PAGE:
WASHINGTON — Terrorism has “metastasized” and the only way to stop it is to prevent the spread of radical ideas to young Muslims, according to former CIA director Leon Panetta,

Panetta appeared alongside former British Prime Minister Tony Blair Tuesday at the release of the new Center for Strategic and International Studies report on countering violent extremism.

“We have had some success,” Panetta said. “We’ve been able to go after the key leadership of al-Qaida and Bin Laden. Problem is, terrorism has metastasized into ISIS and Boko Haram.”

Panetta said the country has amped up its defense resources, but not enough to impede the spread of terrorist ideas among young people who feel bereft of an identity. Panetta said the government should allocate another $1 billion to help stop the spread of radical ideas.

“We can’t kill our way to victory here,” Panetta said.

Success on the battlefield, he said, has to be combined with efforts “to reach out to all of those young people — we have a billion young people who are Muslims…”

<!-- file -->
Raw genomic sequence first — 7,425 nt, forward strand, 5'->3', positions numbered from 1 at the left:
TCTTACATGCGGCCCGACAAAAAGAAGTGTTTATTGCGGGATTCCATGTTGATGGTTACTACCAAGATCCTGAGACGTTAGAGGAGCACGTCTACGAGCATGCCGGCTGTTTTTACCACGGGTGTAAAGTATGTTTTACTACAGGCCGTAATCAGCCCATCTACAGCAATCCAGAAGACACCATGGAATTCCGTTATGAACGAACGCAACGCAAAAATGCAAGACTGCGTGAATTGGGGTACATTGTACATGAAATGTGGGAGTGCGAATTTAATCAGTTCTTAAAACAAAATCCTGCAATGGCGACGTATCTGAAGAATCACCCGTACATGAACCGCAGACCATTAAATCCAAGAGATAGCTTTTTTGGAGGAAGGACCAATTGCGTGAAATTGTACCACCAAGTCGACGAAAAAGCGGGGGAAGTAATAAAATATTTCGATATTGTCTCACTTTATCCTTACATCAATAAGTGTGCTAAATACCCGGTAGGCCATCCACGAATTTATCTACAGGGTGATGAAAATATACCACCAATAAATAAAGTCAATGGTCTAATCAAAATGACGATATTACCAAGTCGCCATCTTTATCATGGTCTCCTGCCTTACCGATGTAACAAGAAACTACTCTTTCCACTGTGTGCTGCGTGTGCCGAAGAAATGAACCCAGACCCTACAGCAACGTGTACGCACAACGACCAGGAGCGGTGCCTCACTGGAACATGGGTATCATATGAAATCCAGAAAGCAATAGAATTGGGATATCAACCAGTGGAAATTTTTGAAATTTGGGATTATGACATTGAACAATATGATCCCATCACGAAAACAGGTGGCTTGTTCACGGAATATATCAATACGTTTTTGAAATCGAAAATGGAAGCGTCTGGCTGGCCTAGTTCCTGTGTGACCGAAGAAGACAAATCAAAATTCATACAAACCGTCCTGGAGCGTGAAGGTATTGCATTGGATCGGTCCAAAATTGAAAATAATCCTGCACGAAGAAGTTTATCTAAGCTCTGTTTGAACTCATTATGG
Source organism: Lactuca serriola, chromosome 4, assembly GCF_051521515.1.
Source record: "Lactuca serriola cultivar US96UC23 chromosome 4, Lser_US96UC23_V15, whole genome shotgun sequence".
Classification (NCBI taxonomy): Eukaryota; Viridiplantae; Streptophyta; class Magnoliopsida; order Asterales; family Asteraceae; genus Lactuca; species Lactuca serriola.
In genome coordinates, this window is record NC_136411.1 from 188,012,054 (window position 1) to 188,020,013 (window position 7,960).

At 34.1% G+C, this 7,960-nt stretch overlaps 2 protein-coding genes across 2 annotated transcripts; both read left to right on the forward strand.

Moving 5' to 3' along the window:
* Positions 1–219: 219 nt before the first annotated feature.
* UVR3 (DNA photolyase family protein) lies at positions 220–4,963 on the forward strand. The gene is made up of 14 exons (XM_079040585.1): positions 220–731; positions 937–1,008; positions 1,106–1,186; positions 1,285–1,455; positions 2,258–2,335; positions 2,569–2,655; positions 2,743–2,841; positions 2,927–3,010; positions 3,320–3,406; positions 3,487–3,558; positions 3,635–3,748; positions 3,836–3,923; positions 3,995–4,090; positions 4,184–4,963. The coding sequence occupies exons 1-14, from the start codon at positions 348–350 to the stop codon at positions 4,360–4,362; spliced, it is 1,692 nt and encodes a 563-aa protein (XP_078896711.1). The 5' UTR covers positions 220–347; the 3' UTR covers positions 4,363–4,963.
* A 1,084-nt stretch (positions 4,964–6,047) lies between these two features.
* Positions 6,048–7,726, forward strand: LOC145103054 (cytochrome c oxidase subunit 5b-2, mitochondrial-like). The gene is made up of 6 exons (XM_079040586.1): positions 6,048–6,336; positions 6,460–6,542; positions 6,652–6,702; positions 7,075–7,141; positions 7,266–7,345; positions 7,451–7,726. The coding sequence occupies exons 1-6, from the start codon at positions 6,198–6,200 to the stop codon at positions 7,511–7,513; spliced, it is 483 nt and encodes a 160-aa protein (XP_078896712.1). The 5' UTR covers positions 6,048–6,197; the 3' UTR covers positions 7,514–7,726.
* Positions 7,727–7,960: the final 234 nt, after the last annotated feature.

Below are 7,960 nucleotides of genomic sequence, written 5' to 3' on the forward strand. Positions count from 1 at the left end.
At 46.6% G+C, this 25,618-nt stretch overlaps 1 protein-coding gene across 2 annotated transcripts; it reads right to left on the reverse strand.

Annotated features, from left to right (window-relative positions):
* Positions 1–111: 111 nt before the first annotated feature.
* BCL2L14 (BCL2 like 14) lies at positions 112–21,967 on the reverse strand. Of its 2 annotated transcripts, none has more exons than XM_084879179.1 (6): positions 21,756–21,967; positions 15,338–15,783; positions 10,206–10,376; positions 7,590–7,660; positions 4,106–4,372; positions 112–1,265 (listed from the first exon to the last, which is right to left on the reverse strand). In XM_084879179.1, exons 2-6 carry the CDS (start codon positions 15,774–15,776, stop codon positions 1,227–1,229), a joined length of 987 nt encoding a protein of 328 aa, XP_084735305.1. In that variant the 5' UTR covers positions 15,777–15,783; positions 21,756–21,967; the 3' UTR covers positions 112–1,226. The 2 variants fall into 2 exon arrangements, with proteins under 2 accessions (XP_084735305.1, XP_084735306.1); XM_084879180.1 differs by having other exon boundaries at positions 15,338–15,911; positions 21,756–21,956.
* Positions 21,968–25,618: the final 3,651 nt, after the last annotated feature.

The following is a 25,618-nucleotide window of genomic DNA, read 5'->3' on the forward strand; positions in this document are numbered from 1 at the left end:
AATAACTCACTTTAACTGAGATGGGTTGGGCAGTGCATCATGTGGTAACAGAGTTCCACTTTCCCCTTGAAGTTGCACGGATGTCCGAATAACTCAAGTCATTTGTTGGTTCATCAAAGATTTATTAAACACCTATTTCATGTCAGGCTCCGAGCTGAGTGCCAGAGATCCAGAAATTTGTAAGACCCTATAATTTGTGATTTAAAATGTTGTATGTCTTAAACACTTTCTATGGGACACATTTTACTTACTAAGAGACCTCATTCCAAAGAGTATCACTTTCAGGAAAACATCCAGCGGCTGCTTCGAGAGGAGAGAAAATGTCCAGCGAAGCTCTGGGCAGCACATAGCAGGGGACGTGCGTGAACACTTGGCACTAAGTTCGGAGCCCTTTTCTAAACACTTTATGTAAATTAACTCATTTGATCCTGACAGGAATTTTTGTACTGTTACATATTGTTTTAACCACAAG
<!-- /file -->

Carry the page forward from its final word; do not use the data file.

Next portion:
Blair said the countries like the U.S. and Great Britain need to “target and win the battle of ideas, not just the battle of arms.”

The best way to combat terrorism is through local and community outreach efforts to make Muslims and other religious groups feel included in society, Panetta said. The U.S. “wants to use local efforts aimed at trying to build community support systems,” he said.

“As we go after them, there are newer generations coming up that feel the world hasn’t treated them right,” Panetta said. “We know how to beat them, we know how to confront them, but do we really know how to win and what produces terrorists in the future?”

The recent election of president-elect, Donald Trump, has changed the landscape of dealing with terrorism. Panetta joked that the country “needs to pray a lot.”

The former secretary of defense in the Clinton administration said Trump has been too resistant to using hard power.

“He has basically said we shouldn’t have gotten involved and we want to be a little more careful about military power,” Panetta said. “But if you’re going to be careful you also have to be aggressive about how you’re going to address the root causes.”

Panetta and Blair were co-chairs of a commission overseeing the CSIS paper, called Turning Point, A New Comprehensive Strategy for Countering Violent Extremism.  “Continuing to address extremist ideologies sporadically and on the cheap guarantees that terrorist attacks – and related bloodshed – will continue indefinitely,” the report said.